No one can afford to live in Paris anymore … et moi donc …?

I am always asked whether it is expensive living in Paris.

I am always asked whether it is expensive living in Paris. “Unless you know where to shop, yes, it is,” I always reply.  “And what about properties?” they want to know. When I tell them what my apartment costs me every month, they turn pale and say something along the lines of staying right where they are before they pay that much.

But, for goodness sake this is Paris – Paree – the place that dreams are made of, and dreams are not cheap.

Yet, all the same, the Paris city hall has now confirmed in a report on housing in the capital that you better have money because if you do not, then don’t think that you could live here. (I live just south of Paris – so don’t get ideas.)

One square meter of a Paris apartment will now put you back €7,000 ($9,500 / £6,000). That is if you are buying one that is not in the 6th, 16th or 8th arrondissements (district – there are 20 in Paris).  If you are buying in one of the three you would have to pay €9,000 ($12,130 / £7,600) for a square meter.  Outside Paris (like here where I live) a square meter of brick and mortar will cost you about €4,000 ($5,400 / £3,400) which is no give-away either.

So who can afford to pay €7,000 for an area that won’t even be big enough to enable you to put your suitcase down?

According to Jean-Yves Mano in charge of Housing at the city hall and Jean-Marie Audry of the Paris Office of Urbanism, 49.3% of those with that kind of money hold managerial posts, or are of the ‘professional class’ (lawyers, doctors, showbiz people, writers etc – and again, please don’t get ideas.)  Only 1.1% is blue collar workers. The rest live in rented accommodation or they are unable to put butter on the toast because 80% of their monthly income goes on paying back the 20-year mortgage.

Yet, there are low-incomed Parisians. And here I must point out that I am now talking of nurses, lower-ranked civil servants like teachers, the police, bus/metro and train drivers, shop assistants because they earn very little, And I am also speaking of  pensioners or the disabled who are unable to work. So where do they live?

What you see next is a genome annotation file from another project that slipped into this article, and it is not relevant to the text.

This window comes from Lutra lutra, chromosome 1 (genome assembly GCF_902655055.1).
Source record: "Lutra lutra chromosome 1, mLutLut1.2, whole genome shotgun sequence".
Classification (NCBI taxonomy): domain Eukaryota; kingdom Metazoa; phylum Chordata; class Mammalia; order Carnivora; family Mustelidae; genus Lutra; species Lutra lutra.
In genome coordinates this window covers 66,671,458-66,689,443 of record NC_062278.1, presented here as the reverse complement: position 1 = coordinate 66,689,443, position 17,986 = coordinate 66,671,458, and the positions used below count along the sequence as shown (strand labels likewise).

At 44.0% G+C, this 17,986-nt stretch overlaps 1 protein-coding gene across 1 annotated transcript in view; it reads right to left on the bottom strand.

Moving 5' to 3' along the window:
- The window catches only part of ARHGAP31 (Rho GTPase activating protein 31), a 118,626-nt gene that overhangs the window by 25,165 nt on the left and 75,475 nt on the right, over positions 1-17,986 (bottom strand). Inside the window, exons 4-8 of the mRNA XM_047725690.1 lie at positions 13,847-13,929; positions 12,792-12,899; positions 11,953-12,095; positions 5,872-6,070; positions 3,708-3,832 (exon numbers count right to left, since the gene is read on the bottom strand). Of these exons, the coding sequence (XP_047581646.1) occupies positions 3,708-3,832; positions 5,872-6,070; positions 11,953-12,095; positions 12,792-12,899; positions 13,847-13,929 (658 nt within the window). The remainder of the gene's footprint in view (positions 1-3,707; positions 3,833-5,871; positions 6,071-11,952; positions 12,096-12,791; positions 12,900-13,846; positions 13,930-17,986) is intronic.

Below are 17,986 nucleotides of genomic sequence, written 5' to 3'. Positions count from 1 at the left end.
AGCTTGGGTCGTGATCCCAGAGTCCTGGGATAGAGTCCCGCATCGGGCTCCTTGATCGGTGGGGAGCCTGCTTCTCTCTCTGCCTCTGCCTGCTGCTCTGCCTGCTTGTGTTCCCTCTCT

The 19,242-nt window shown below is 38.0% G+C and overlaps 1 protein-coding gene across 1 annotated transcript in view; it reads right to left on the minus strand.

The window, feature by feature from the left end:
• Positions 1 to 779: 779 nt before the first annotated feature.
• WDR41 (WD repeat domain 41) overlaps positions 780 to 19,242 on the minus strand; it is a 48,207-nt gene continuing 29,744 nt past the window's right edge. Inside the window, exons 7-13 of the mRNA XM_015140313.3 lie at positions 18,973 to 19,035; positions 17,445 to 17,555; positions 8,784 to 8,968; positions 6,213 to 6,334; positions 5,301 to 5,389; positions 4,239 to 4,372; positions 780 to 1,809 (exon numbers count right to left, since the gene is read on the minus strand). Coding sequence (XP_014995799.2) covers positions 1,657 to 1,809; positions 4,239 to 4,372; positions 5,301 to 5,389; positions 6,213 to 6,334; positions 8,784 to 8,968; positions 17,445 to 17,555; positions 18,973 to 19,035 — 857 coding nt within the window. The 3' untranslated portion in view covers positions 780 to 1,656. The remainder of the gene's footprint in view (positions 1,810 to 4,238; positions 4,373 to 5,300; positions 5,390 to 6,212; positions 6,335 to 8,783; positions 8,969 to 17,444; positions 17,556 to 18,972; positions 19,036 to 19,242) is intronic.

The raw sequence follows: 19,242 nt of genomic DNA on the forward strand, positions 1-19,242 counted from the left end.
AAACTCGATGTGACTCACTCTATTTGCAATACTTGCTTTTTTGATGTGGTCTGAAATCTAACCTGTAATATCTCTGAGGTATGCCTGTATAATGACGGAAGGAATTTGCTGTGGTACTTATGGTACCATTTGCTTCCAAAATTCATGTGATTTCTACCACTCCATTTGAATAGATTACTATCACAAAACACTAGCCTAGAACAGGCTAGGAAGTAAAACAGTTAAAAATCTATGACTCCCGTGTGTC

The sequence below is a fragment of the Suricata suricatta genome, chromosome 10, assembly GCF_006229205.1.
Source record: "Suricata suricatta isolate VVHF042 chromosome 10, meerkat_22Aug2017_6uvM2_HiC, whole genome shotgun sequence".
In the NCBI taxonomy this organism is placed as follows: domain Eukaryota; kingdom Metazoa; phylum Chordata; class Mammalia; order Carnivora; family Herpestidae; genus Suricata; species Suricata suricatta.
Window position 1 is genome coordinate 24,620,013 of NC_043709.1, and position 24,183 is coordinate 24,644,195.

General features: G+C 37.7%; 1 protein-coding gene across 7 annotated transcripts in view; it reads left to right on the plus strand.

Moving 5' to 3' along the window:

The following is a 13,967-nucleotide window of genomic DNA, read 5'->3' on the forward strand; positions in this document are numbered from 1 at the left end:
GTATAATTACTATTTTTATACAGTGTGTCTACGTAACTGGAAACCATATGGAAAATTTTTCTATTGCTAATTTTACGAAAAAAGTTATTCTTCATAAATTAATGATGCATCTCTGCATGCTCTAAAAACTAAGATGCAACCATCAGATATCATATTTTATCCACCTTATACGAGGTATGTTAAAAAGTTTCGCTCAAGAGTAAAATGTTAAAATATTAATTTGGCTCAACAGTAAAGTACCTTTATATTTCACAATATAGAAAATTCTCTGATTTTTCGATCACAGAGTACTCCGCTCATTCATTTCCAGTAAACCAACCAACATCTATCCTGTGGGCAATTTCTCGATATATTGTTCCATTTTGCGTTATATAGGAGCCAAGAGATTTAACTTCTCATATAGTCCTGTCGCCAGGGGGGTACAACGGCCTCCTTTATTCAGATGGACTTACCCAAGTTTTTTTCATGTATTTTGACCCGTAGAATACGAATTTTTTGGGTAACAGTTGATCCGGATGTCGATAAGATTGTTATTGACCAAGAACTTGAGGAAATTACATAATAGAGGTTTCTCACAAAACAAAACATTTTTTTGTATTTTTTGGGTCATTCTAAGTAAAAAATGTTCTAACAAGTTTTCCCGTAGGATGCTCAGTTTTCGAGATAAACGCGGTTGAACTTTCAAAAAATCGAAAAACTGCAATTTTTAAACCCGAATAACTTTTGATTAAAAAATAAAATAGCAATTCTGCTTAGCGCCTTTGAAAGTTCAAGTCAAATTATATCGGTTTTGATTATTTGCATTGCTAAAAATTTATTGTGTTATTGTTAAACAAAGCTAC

France has social housing for the less-privileged. These are apartments in large blocks which are in what we used to call the blue-collared districts of the capital which out of respect for those who live there, I am not going to name, but I can tell you that you won’t find any social housing in Neuilly (to Paris what Belgravia is to London). Or they are in the suburbs.

There is a long waiting list for such apartments, and as Jean-Yves Mano said to Le Monde (27/09/10) those who have priority are nurses, teachers, policemen, bus and Metro train drivers. (He and I seem to think alike.)

He said: “Without these people our society would not be able to function.Therefore, not a week passes that we do not give one of our social housing apartments to a nurse for example.”

Monsieur Mano is a member of the Socialist Party, and President Sarkozy was for years Mayor of Neuilly.

Do I need to say more?

Marilyn Z. Tomlins

One Response

9-28-2010 at 17:32:24

But then, to those of us who live in North America, Paris, and most European cities, are prohibitively expensive anyway.

If you wish not to miss one of my blogs, do subscribe.

Enter your email address:

Delivered by FeedBurner


Should you wish to contact me you can do so by email: